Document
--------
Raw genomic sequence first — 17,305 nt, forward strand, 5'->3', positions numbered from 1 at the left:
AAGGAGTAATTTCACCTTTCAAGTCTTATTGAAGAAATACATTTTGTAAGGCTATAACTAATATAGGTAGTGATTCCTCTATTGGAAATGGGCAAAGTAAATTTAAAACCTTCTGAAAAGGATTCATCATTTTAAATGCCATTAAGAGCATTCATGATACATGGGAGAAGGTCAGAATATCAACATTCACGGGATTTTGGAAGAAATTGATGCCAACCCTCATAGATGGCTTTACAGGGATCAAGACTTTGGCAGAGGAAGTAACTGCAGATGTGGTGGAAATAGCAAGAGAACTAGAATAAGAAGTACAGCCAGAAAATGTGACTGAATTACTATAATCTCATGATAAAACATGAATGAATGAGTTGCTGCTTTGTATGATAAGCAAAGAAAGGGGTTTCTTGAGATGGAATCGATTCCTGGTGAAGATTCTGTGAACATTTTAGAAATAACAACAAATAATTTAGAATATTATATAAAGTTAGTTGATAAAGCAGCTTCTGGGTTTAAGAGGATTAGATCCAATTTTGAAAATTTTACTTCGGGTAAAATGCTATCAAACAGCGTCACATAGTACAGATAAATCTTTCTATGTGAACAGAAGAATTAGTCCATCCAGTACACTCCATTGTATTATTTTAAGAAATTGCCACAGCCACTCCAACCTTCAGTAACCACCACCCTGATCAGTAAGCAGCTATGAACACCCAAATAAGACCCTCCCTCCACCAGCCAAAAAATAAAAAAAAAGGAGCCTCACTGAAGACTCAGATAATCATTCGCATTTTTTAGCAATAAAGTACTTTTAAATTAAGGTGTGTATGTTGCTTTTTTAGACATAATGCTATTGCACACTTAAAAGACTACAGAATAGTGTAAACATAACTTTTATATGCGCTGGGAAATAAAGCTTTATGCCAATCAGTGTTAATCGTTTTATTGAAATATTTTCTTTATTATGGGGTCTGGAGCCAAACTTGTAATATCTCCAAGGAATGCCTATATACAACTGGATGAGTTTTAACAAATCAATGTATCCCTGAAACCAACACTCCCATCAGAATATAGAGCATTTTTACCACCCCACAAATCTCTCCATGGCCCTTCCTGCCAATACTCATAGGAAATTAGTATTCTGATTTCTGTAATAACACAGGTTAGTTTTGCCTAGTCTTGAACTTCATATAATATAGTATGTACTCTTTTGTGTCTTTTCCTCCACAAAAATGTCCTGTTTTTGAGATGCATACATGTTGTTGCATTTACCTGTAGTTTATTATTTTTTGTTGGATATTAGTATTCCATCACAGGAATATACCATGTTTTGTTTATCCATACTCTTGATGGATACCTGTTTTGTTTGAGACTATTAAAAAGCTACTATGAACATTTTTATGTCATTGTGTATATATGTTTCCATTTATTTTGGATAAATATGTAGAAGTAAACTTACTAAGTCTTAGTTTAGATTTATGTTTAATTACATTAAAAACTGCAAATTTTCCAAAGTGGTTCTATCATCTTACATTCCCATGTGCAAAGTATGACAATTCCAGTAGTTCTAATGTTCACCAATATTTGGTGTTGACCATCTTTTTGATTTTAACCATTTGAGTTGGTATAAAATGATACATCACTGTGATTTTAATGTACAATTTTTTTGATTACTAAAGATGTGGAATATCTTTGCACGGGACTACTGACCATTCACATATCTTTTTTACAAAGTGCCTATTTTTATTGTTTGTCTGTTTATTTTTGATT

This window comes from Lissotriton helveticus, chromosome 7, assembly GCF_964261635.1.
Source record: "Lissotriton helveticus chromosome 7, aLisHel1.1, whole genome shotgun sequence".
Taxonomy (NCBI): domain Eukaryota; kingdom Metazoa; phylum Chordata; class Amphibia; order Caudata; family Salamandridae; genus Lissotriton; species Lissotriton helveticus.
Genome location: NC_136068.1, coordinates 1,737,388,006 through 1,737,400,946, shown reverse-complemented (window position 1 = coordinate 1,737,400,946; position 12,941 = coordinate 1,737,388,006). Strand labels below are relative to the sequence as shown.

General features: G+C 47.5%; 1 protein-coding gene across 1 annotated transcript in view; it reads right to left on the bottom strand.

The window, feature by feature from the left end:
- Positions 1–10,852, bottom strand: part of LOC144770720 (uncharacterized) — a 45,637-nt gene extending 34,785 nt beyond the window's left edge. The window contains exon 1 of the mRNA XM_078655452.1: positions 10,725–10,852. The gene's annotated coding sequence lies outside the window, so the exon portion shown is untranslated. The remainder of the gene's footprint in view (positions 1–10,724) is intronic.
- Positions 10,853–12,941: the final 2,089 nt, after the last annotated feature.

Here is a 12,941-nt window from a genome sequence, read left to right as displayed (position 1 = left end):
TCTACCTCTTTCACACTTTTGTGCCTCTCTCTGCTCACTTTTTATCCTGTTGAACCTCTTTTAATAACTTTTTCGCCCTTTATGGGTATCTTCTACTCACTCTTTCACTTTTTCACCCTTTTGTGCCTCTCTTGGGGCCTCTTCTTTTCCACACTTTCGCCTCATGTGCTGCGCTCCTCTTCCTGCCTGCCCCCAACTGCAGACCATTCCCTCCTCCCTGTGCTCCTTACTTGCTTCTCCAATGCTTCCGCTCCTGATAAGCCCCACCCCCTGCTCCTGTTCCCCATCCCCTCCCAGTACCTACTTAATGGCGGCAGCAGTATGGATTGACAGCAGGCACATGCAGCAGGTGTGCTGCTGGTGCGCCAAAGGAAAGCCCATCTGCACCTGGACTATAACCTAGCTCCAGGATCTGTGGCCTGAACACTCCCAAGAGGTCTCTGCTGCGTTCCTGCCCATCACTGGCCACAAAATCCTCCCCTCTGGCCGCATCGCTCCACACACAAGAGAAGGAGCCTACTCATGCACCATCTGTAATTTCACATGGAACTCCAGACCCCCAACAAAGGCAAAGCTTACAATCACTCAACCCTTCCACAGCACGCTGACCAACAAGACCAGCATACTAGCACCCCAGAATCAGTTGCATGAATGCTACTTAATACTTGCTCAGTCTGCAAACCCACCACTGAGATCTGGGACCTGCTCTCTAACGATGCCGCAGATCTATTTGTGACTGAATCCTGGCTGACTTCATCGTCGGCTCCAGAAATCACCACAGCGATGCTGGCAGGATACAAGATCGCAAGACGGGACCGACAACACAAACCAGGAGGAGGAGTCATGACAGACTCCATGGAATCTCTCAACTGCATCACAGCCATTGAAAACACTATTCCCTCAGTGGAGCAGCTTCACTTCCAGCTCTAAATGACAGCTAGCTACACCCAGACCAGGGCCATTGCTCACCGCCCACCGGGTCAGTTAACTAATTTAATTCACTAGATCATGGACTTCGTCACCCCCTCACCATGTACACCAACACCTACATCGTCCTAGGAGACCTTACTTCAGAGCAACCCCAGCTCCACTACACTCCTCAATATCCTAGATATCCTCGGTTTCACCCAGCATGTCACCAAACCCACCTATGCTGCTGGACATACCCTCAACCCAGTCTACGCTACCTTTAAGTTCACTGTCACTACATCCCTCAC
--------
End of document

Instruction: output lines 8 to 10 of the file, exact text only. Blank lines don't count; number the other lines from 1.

The window, feature by feature from the left end:
- Positions 1–10,852, bottom strand: part of LOC144770720 (uncharacterized) — a 45,637-nt gene extending 34,785 nt beyond the window's left edge. The window contains exon 1 of the mRNA XM_078655452.1: positions 10,725–10,852. The gene's annotated coding sequence lies outside the window, so the exon portion shown is untranslated. The remainder of the gene's footprint in view (positions 1–10,724) is intronic.
- Positions 10,853–12,941: the final 2,089 nt, after the last annotated feature.